This article explores how the term culture has been misused in society and what kingdom citizens can do to reclaim it for the kingdom.
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Although the term culture has been applied in many different ways throughout history. What specifically concerns me about its use today is the way it is applied to the worst aspects of our society. A day doesn't go by without hearing reporters talking about the music, gangs, guns and knives culture plaguing our lands.
This seems a far cry from the meaning of the word which originally sprung up from the desire to bring the best rather than the worst out of society.
A brief history lesson helps us to understand that the word 'culture' comes from the Latin cultus, which means 'care', and from the French colere which means 'to till' as in 'till the ground'. So culture means to care for that which comes from the ground.
The word horticulture comes from Latin and means "garden cultivation." and refers to small-scale gardening. Agriculture on the other hand describes the practice of growing crops on a larger scale. The word agriculture also comes from Latin and means “agri,” or "field," whilst cultura means "cultivation." and refers to cultivating a piece of land.
During the 16th century in England, the idea of nurturing the growth of something was applied to the development of human beings, especially the mind or intellect of an individual. This idea focused upon the refinement of citizens through the vision of national aspirations, ideals and educational institutions.
A brief review of the history of the word highlights how much it has been misused in our modern day language. I would even go as far as to say that the news shines a light on areas of our country where the nation's aspirations and ideals are NOT being cultivated. In short the rise of crime reveals a vacuum and lack of culture not the development of subcultures.
So what’s gone wrong?
Why are we associating words which are contrary to one another? Why do associate rape with culture when the crime contradicts the spirit of the word?
I believe this comes down to a lack of national vision and purpose. A rejection of definitions and boundaries. Irresponsibility as stewards and an unwillingness to patiently grow our society.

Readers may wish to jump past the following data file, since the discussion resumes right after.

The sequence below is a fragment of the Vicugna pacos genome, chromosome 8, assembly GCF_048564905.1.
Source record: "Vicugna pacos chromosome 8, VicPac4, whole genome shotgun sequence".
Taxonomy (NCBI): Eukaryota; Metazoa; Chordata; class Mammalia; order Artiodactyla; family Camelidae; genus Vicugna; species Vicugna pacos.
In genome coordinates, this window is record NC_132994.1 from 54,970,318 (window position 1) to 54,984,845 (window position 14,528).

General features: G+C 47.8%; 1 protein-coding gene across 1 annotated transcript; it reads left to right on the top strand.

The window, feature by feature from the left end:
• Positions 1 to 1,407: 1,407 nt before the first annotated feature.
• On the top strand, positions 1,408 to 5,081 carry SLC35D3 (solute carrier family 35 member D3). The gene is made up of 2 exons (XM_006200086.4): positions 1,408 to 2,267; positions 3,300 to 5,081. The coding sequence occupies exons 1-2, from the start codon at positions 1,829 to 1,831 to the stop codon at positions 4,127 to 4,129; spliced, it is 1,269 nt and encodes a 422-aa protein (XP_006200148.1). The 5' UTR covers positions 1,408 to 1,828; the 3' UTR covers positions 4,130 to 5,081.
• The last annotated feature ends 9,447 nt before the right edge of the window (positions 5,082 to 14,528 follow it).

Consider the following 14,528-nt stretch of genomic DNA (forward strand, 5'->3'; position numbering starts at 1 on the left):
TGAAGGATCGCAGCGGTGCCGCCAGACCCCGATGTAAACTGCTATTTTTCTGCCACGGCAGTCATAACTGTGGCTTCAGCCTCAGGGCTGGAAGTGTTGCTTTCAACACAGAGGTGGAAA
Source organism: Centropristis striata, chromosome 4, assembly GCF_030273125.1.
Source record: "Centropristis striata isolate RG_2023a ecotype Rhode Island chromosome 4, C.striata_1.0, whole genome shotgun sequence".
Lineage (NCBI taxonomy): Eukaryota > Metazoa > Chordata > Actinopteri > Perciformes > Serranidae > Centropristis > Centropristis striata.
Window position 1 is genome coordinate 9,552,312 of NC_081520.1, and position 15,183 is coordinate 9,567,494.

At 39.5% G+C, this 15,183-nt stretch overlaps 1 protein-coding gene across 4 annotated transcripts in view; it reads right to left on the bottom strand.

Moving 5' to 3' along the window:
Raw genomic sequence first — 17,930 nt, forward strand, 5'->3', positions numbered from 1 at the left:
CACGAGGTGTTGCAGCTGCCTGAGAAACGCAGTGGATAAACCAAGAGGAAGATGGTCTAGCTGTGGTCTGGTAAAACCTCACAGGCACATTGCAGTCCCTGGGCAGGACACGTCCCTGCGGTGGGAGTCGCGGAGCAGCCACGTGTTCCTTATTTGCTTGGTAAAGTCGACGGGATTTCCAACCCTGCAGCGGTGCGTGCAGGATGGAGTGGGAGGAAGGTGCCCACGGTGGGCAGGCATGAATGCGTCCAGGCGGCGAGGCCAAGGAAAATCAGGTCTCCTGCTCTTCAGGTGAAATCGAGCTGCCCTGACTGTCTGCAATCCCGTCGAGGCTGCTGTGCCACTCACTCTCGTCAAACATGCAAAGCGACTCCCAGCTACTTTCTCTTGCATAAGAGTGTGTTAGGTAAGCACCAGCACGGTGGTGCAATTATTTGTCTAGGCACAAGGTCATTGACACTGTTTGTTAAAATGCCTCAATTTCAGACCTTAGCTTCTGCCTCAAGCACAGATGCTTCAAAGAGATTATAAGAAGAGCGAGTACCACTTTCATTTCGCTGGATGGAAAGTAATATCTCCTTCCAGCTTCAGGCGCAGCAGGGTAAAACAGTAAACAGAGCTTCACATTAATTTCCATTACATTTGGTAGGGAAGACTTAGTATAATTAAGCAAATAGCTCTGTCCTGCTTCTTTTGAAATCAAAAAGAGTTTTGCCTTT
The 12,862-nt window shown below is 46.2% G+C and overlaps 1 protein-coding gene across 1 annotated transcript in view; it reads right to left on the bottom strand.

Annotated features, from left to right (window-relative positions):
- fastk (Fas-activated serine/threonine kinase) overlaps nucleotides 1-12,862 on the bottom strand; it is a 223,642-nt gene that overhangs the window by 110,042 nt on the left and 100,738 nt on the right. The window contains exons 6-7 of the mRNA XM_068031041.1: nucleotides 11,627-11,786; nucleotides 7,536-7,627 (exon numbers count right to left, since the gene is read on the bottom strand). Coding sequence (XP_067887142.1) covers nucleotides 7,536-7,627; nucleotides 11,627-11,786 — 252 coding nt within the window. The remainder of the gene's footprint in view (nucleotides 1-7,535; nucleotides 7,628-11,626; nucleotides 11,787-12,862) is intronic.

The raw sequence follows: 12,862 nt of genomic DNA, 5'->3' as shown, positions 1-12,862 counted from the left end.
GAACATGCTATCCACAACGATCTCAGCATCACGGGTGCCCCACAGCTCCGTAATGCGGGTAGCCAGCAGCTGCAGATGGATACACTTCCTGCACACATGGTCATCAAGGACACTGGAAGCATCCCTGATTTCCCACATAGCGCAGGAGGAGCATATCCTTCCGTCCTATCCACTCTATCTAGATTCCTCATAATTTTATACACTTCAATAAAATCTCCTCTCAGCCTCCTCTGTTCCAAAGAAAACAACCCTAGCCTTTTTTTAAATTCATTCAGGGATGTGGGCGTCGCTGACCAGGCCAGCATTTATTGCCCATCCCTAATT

In other words, the failure stems from a poverty in the soul which sources from our Adamic history, heritage and inheritance. If we agree with the account in Genesis, we would accept that rather than cultivating a godly life of fruitfulness, multiplication and dominion. We have in fact inherited an empty life filled with sin, sweat and toil, culminating in the awful discovery that at the end of our labour is death.
Throughout history all nations have been given the opportunity to rise up and possess the dominion mandate only to fail by coming up short in fruitfulness. Hence for us to truly fulfill our call, we must accept that to be fruitful requires us to recognise we were created to manifest godliness, not sinfulness. Upon this premise, we are to work to see the multiplication of the likeness of God in all our affairs so that we might see the dominion of God from generation to generation.
This is why for those who have repented, Jesus's words in John chapter 15:1-8 pays dividends.
Paul, the apostle who laboured more intently than others shared the same understanding stating in 1 Corinthians 3:6-9: “I planted the seed, Apollos watered it, but God has been making it grow. So neither the one who plants nor the one who waters is anything, but only God, who makes things grow. The one who plants and the one who waters have one purpose, and they will each be rewarded according to their own labor. For we are co-workers in God’s service; you are God’s FIELD, God’s building”
We are provided with an example of Paul’s perspective and labours during his visit to Athens recorded in Acts 17:16. Whereby he saw the culture of Athenian society and was zealous to sow, cultivate and harvest souls driven by national aspirations and ideals for the kingdom of God. In Paul’s world the absence of godly culture in the world's societies pointed to an opportunity to cultivate God's society amongst men.
Before I close, I would like to encourage you to read Micah chapter 4 verse 1 to 3. Within the text the prophet witnesses the impact of God's authority, law and government upon the people. We witness people wholeheartedly receiving the Law of God and as a result putting down weapons and picking up tools for cultivating kingdom culture.
Seeing this, shouldn’t we be encouraged to strive in sharing the kingdom with street gangs who might also turn away from crime by building up rather than tearing down their communities.
Surely, good citizen, this high calling is one worth striving for?
For King and for country...
Frederick is the founder of Restore Citizenship and serves as a community elder of the Islington fellowship. A digital communications professional, Frederick is passionate about reaching out with the message of kingdom citizenship and seeing the development of the Ekklesia within local communities.